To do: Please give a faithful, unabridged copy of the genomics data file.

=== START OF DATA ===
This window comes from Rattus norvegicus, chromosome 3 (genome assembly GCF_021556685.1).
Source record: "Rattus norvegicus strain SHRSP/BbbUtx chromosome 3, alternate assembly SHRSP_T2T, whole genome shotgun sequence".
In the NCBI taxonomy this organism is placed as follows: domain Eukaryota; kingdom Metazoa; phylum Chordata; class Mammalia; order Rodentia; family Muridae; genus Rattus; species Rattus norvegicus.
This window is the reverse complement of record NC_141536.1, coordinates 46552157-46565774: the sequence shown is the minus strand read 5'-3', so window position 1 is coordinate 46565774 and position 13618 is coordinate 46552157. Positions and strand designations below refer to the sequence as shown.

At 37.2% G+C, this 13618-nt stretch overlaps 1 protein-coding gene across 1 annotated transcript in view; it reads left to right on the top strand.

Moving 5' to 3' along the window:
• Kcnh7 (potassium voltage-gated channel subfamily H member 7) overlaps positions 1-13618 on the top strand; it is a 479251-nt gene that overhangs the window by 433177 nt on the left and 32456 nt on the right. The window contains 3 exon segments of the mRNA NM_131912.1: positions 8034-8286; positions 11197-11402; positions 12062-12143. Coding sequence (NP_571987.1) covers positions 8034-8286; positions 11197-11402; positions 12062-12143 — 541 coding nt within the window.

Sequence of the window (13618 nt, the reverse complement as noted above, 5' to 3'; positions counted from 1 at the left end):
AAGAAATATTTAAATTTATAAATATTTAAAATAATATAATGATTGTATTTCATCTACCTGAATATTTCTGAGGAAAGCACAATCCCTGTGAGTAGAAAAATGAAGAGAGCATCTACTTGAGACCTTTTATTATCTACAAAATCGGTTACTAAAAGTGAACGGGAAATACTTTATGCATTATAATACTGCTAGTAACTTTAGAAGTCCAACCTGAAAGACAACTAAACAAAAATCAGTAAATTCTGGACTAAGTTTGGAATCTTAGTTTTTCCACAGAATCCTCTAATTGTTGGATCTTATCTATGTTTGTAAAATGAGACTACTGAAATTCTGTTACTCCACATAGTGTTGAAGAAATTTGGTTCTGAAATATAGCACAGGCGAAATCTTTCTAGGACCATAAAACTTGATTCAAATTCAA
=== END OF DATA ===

This window comes from Rattus norvegicus, chromosome 3 (genome assembly GCF_021556685.1).
Source record: "Rattus norvegicus strain SHRSP/BbbUtx chromosome 3, alternate assembly SHRSP_T2T, whole genome shotgun sequence".
In the NCBI taxonomy this organism is placed as follows: domain Eukaryota; kingdom Metazoa; phylum Chordata; class Mammalia; order Rodentia; family Muridae; genus Rattus; species Rattus norvegicus.
This window is the reverse complement of record NC_141536.1, coordinates 46552157-46565774: the sequence shown is the minus strand read 5'-3', so window position 1 is coordinate 46565774 and position 13618 is coordinate 46552157. Positions and strand designations below refer to the sequence as shown.

At 37.2% G+C, this 13618-nt stretch overlaps 1 protein-coding gene across 1 annotated transcript in view; it reads left to right on the top strand.

Moving 5' to 3' along the window:
• Kcnh7 (potassium voltage-gated channel subfamily H member 7) overlaps positions 1-13618 on the top strand; it is a 479251-nt gene that overhangs the window by 433177 nt on the left and 32456 nt on the right. The window contains 3 exon segments of the mRNA NM_131912.1: positions 8034-8286; positions 11197-11402; positions 12062-12143. Coding sequence (NP_571987.1) covers positions 8034-8286; positions 11197-11402; positions 12062-12143 — 541 coding nt within the window.

Sequence of the window (13618 nt, the reverse complement as noted above, 5' to 3'; positions counted from 1 at the left end):
AAGAAATATTTAAATTTATAAATATTTAAAATAATATAATGATTGTATTTCATCTACCTGAATATTTCTGAGGAAAGCACAATCCCTGTGAGTAGAAAAATGAAGAGAGCATCTACTTGAGACCTTTTATTATCTACAAAATCGGTTACTAAAAGTGAACGGGAAATACTTTATGCATTATAATACTGCTAGTAACTTTAGAAGTCCAACCTGAAAGACAACTAAACAAAAATCAGTAAATTCTGGACTAAGTTTGGAATCTTAGTTTTTCCACAGAATCCTCTAATTGTTGGATCTTATCTATGTTTGTAAAATGAGACTACTGAAATTCTGTTACTCCACATAGTGTTGAAGAAATTTGGTTCTGAAATATAGCACAGGCGAAATCTTTCTAGGACCATAAAACTTGATTCAAATTCAA